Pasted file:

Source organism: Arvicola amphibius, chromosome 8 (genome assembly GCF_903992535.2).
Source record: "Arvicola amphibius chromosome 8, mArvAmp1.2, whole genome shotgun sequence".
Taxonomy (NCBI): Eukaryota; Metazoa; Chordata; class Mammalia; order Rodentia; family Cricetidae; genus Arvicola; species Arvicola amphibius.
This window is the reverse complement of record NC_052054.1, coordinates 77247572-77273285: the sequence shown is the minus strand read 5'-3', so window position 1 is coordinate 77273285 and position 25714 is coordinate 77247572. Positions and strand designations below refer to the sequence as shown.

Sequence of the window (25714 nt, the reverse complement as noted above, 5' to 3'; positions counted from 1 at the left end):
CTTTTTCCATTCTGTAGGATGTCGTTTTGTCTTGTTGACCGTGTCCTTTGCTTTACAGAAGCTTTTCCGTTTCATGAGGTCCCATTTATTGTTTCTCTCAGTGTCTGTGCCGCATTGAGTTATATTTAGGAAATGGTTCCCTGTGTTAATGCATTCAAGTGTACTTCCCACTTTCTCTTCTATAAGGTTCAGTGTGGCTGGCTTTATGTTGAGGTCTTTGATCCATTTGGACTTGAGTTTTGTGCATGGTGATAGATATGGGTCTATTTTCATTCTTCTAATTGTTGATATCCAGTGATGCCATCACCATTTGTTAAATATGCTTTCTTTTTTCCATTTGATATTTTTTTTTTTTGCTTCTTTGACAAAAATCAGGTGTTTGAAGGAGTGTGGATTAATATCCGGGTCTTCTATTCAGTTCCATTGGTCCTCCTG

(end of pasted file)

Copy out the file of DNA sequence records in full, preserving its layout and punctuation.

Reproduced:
Source organism: Arvicola amphibius, chromosome 8 (genome assembly GCF_903992535.2).
Source record: "Arvicola amphibius chromosome 8, mArvAmp1.2, whole genome shotgun sequence".
Taxonomy (NCBI): Eukaryota; Metazoa; Chordata; class Mammalia; order Rodentia; family Cricetidae; genus Arvicola; species Arvicola amphibius.
This window is the reverse complement of record NC_052054.1, coordinates 77247572-77273285: the sequence shown is the minus strand read 5'-3', so window position 1 is coordinate 77273285 and position 25714 is coordinate 77247572. Positions and strand designations below refer to the sequence as shown.

Sequence of the window (25714 nt, the reverse complement as noted above, 5' to 3'; positions counted from 1 at the left end):
CTTTTTCCATTCTGTAGGATGTCGTTTTGTCTTGTTGACCGTGTCCTTTGCTTTACAGAAGCTTTTCCGTTTCATGAGGTCCCATTTATTGTTTCTCTCAGTGTCTGTGCCGCATTGAGTTATATTTAGGAAATGGTTCCCTGTGTTAATGCATTCAAGTGTACTTCCCACTTTCTCTTCTATAAGGTTCAGTGTGGCTGGCTTTATGTTGAGGTCTTTGATCCATTTGGACTTGAGTTTTGTGCATGGTGATAGATATGGGTCTATTTTCATTCTTCTAATTGTTGATATCCAGTGATGCCATCACCATTTGTTAAATATGCTTTCTTTTTTCCATTTGATATTTTTTTTTTTTGCTTCTTTGACAAAAATCAGGTGTTTGAAGGAGTGTGGATTAATATCCGGGTCTTCTATTCAGTTCCATTGGTCCTCCTG